Congress passes 2nd COVID-19 relief bill, money before new year

The $900 billion COVID-19 relief package includes $600 for individuals making up to $75,000 per year. More than 885,000 Americans filed for unemployment last week.
3:40 | 12/22/20

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Transcript for Congress passes 2nd COVID-19 relief bill, money before new year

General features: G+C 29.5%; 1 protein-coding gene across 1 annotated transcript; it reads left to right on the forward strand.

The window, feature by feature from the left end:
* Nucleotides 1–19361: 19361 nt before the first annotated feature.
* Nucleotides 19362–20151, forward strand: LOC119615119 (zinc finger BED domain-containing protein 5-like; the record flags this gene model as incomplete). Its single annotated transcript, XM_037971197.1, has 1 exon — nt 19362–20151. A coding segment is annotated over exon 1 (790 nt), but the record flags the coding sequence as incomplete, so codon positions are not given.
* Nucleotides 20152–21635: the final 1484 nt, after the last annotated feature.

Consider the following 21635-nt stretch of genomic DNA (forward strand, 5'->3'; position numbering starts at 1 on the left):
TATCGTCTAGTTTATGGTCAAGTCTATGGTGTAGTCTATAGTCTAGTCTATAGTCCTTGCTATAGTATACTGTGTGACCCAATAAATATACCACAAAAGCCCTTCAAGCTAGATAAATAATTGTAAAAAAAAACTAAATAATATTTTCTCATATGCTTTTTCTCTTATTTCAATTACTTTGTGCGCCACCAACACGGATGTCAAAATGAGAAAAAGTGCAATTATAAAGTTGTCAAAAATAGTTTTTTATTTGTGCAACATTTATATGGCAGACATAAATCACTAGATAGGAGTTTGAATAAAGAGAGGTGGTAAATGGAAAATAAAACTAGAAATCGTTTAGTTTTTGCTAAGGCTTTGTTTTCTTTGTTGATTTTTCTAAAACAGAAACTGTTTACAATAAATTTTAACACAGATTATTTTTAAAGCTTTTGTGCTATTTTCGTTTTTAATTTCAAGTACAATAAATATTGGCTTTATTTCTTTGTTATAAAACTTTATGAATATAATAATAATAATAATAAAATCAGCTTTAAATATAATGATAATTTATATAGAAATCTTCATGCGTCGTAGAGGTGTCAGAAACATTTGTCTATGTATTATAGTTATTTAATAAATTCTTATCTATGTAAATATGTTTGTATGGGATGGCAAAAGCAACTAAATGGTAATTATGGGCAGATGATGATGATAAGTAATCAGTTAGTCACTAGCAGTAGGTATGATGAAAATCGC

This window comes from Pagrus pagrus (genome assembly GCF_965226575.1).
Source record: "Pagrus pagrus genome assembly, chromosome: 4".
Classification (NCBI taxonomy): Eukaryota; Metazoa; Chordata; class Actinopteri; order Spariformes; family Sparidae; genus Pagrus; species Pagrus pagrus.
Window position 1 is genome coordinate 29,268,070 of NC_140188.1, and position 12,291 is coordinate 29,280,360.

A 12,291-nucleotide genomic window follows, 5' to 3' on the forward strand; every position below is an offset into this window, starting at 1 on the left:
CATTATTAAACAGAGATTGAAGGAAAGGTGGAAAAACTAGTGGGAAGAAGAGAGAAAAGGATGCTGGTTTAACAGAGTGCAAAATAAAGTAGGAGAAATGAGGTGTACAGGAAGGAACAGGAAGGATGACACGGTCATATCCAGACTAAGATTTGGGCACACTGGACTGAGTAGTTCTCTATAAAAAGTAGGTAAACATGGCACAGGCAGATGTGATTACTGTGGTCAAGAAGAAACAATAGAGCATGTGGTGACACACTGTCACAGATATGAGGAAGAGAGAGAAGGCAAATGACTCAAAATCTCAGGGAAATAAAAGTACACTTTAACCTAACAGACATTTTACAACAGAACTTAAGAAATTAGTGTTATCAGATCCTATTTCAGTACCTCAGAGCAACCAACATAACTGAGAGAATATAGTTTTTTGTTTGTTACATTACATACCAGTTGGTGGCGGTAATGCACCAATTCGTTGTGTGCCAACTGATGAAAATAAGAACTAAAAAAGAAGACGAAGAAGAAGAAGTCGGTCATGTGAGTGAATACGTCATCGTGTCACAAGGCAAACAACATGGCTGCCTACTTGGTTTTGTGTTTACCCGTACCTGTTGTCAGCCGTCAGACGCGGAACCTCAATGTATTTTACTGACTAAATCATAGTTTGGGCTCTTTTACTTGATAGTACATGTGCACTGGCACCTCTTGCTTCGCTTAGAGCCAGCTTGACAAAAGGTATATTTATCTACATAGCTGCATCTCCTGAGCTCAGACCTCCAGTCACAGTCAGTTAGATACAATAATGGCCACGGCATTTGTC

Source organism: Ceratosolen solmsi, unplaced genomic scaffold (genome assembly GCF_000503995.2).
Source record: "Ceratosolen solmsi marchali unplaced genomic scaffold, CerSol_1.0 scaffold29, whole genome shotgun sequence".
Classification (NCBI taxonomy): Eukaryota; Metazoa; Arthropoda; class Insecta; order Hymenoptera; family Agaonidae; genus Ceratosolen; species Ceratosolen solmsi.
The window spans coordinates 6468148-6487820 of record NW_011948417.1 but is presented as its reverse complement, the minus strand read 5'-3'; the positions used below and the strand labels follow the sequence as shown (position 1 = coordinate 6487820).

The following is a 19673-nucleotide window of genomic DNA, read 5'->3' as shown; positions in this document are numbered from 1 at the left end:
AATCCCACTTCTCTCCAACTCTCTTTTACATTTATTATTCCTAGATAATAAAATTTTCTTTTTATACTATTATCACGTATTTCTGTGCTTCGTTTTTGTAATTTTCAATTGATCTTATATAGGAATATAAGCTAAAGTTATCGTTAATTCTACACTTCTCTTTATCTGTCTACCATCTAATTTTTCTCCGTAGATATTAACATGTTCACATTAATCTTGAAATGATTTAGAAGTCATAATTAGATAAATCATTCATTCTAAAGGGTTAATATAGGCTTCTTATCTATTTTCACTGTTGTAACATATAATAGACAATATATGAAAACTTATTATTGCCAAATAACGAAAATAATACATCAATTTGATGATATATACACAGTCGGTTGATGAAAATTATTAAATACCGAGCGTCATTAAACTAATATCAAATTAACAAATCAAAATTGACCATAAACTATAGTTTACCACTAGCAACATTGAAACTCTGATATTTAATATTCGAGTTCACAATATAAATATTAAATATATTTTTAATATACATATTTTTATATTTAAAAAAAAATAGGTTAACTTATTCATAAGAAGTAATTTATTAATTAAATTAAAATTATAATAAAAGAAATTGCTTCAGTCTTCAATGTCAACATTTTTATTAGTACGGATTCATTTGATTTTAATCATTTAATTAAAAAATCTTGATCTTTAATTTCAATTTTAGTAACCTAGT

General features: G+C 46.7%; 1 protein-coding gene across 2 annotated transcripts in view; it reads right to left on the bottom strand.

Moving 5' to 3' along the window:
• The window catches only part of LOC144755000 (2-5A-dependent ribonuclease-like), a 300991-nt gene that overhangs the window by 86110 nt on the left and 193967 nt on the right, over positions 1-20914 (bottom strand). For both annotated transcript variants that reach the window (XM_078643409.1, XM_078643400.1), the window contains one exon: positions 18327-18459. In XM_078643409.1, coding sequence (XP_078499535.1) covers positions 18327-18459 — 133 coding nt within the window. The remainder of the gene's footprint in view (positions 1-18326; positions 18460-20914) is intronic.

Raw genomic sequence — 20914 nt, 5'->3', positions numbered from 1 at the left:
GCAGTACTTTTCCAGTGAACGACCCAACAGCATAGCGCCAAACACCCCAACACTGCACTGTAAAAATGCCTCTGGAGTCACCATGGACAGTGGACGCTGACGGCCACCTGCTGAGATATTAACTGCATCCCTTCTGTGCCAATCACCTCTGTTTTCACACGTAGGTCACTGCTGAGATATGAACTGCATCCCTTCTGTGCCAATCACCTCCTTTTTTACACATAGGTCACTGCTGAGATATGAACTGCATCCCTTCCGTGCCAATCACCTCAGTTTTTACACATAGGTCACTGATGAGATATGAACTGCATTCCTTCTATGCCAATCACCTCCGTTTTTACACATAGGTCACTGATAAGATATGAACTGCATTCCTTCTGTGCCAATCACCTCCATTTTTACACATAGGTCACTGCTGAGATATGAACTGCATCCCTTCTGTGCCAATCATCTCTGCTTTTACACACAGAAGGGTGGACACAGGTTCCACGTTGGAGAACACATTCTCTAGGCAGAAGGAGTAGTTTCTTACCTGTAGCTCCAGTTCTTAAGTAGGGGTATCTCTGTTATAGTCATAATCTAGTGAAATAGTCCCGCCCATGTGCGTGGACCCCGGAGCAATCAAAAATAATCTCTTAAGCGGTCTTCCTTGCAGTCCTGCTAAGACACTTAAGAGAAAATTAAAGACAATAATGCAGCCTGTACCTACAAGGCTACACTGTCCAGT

Good evening and it's great to have you with us here as we start another week together. Christmas week in America. And there is a lot to get to tonight. We are following the growing concern over the new coronav variant found in the uk and now in other countries. Tonight, why they're concerned and why there is still a lot to be learned about this. But what about flights from the uk to the U.S.? And is it normal to have mutations? Should the vaccines still work? We'll take you through it and Dr. Jha is standing by tonight. But we're going to begin at this hour with help finally within reach for millions of Americans in need. Congress tonight now racing to vote on a new $900 billion stimulus relief package, the first one since March. And it comes amid these images today. Four days before Christmas now, hundreds of people lining up at a food bank in Anaheim, California, we saw this across the country. And that number. 885,000 workers filing unemployment claims last week alone. After being deadlocked for months, senate majority leader Mitch Mcconnell revealing a deal at hand. $600 checks for individual Americans. And what can small businesses expect? We'll go through it tonight. President-Elect Joe Biden getting his vaccine today, welcoming the covid relief for Americans and saying more help is needed. All of this as the sound vaccine is now being rolled out, modern shots being given out across the U.S. And of course, the numbers tonight. More than 318,000 American lives lost. Nearly 50,000 deaths reported this month alone. And it's only the 21st of the month. We'll guide you through it all tonight, beginning with that long-awaited vote on the hill. And here's our chief white house correspondent Jonathan Karl leading us off tonight. Reporter: With a price tag of $900 billion, the covid relief package will be one of the most expensive bills ever passed by congress, but it may be too little and it's certainly late, with long lines at food banks across the country and another 885,000 Americans filing for unemployment within just the last week. The bill includes a one-time payment of $600 for individuals making up to $75,000 a year. A family of four stands to receive $2,400. It adds another $300 a week to federal unemployment benefits. And $8.75 billion for distributing the vaccine. The deal comes after we saw members of congress from both parties get highly sought after first doses of the vaccine. And after Americans have been waiting for economic assistance for months. It is not too little too late. It's directly targeted at what the country needs right now. Reporter: The white house today said people will begin to see that money in their accounts before the new year. People are going to see this money the beginning of next week. Reporter: President-Elect Biden says he is encouraged by the bipartisan agreement, but said more will need to be done. Lisa Mistretta, who has high risk health conditions that prevent her from working, is worried about waiting for so long, the money won't go far enough. Her rent alone, she says, is $1,300. I've never missed a rent or housing payment. So, it's scary. We've been following these stories of Americans for months now. I want to get right to Jon Karl with us live tonight. And Jon, I know congress working to get this done tonight. What's the word from the white house at this hour? Reporter: Well, David, the president hasn't been involved at all in crafting this bill and we haven't really heard anything from him all week. But the white house did put out a statement saying that it was welcome, the bill was welcomed, that the president would sign it shortly after it hits his desk. Jon Karl, thank you. And we're going to turn in the meantime to that alarming

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